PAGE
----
M. Rincón Guided by asteriks

Working with biggish data files


Last week I worked with over 10,000 files of tabular data, each with about 50,000 rows and 10 columns separated by a '|'. This is the kind of problem that falls in the uncanny valley between small and biggish data. My goal was to make some quick checks and, if possible, concatenate the files into a single csv file I could load into Python.

The first step was to make sure that the number and order of the columns was the same for all files:

head -q -n 1 *.dat | sort | uniq

While the revealed that not all headers were the same, the differences were insignificant. For example, some files used "NET_CHANGE" while other used "NET CHANGE". One file seemed to quote the first line. Other files were terminated with carriage return and new line pairs. But worryingly, some files seemed to start with an empty line. I didn't know if these files were empty, or if they have a different format. I made a list of the files, and opened a sample:

head -n 1 -v *.dat | grep -B1 -E $'^\r$'

It turned out that these files had an extra empty line terminated by a carriage return on the first line. Lucky. I removed the carriage returns and the empty lines and all the files:

sed -i $'s/\r//' *.dat && sed -i '/^[[:blank:]]*$/ d' *.dat

Now all the headers appeared to be about the same, and I shouldn't have any empty lines. Still, I took a second look:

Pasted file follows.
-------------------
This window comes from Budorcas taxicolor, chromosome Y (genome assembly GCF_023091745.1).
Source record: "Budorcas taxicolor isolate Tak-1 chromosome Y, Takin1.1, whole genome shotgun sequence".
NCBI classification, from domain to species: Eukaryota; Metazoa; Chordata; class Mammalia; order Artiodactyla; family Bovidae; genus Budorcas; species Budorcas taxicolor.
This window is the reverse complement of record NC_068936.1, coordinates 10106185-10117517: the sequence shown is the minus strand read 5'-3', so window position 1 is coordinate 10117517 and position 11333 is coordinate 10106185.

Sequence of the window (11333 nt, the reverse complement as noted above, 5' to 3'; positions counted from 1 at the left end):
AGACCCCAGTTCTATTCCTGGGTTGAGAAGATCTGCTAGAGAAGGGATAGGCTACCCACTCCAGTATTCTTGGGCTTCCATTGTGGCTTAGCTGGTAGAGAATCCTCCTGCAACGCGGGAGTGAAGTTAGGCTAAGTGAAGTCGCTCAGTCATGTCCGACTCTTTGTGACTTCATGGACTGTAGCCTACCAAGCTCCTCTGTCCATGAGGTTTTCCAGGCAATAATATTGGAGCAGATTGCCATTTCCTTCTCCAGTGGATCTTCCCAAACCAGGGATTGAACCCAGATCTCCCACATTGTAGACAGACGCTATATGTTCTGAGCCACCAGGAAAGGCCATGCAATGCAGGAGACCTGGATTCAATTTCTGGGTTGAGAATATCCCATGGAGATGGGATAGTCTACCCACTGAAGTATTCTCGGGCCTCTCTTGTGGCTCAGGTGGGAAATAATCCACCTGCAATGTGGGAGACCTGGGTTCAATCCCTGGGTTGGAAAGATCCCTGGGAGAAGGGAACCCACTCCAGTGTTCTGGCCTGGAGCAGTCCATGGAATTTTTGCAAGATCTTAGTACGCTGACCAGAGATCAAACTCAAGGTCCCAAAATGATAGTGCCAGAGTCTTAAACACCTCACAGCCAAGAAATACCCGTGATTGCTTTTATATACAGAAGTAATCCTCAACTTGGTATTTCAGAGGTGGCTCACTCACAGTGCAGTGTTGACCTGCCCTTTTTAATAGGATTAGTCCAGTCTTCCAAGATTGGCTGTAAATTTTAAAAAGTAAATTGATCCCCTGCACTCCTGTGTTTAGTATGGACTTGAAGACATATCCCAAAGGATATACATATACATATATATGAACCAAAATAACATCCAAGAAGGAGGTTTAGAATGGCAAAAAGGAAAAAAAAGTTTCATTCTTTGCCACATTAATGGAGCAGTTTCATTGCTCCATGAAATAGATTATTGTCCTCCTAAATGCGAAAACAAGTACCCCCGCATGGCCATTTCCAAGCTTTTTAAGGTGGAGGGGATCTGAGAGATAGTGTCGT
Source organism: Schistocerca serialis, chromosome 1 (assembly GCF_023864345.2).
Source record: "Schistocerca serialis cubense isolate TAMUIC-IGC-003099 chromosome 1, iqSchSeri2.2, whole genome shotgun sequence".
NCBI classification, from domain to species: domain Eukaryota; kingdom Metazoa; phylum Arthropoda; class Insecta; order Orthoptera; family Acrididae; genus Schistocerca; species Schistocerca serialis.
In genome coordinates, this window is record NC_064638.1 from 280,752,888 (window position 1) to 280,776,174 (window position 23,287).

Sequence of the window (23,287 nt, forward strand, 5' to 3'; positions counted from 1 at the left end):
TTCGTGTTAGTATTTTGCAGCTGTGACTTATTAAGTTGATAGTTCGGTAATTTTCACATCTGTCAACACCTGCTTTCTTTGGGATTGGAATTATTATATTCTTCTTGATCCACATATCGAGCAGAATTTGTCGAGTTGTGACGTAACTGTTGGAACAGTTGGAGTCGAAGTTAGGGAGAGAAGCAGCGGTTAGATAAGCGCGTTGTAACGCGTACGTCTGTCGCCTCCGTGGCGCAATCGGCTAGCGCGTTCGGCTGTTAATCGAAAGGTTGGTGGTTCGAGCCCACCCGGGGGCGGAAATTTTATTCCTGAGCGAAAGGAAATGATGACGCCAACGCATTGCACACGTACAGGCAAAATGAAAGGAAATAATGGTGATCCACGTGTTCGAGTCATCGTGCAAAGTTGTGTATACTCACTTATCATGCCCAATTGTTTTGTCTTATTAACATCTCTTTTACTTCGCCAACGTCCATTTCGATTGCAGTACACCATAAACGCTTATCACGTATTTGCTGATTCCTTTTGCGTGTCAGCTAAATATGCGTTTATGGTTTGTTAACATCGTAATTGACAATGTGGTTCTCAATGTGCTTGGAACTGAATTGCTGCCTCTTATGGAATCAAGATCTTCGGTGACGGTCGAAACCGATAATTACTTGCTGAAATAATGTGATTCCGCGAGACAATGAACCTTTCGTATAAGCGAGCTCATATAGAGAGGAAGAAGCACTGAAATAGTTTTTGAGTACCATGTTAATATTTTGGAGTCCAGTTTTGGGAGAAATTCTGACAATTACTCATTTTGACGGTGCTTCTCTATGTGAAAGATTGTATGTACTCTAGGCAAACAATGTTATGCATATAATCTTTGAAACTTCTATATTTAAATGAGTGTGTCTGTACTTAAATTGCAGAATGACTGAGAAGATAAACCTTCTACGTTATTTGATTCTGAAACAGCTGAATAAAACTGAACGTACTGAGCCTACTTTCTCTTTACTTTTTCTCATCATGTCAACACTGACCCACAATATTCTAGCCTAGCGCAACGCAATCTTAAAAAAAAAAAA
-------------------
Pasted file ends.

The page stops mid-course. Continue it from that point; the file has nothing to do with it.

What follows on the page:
grep -E $'^$' *.dat

At this point I noticed that some file sizes were only big enough to hold a header line. Looking at their tails proved my suspicion correct. I deleted them using vim:

:r !du -ckhs * | grep "^4\.0K"
:w !sh

At this point I went ahead and concatenated the files. Since I only wanted to preserve one header, I used awk.

head -n1 2023_04_27.dat > all.txt
awk FNR!=1 *.dat >> all.txt
du -h all.txt
wc -l all.txt

The result was one file with a little under six hundred million lines. Because I wanted a csv file, I removed any existing commas, and changed the separator from '|' to ',':

sed -i 's/,//g' all.txt && sed -i 's/|/,/g' all.txt

I also checked that the resulting file wasn't jagged, and it wasn't:

cat input.csv | grep -v "^#" | awk "{print NF}" FS=, | uniq

At this point I could have fired Dask, but I thought I could do better and reduce the file to something Polars could handle. After taking a look at the original files, I suspected some redundancy. For example, one column showed the three character product code, another had the numerical code, and another a product description. This suggested I could use one of the codes as a key I could use to map to a second file with the numerical code and description. Using shuf I made a sample, split it, and recovered the original file using join and diff. Nice. The file could be divided, and doing that reduced the size of the data be over 60% without loosing any information.

cut -d',' -f1,4-7,8 all.txt > px.csv
cut -d',' -f2-3,5-6,11 all.txt | sort | uniq > description.csv

Now the final file was small enough for me to inspect locally with polars.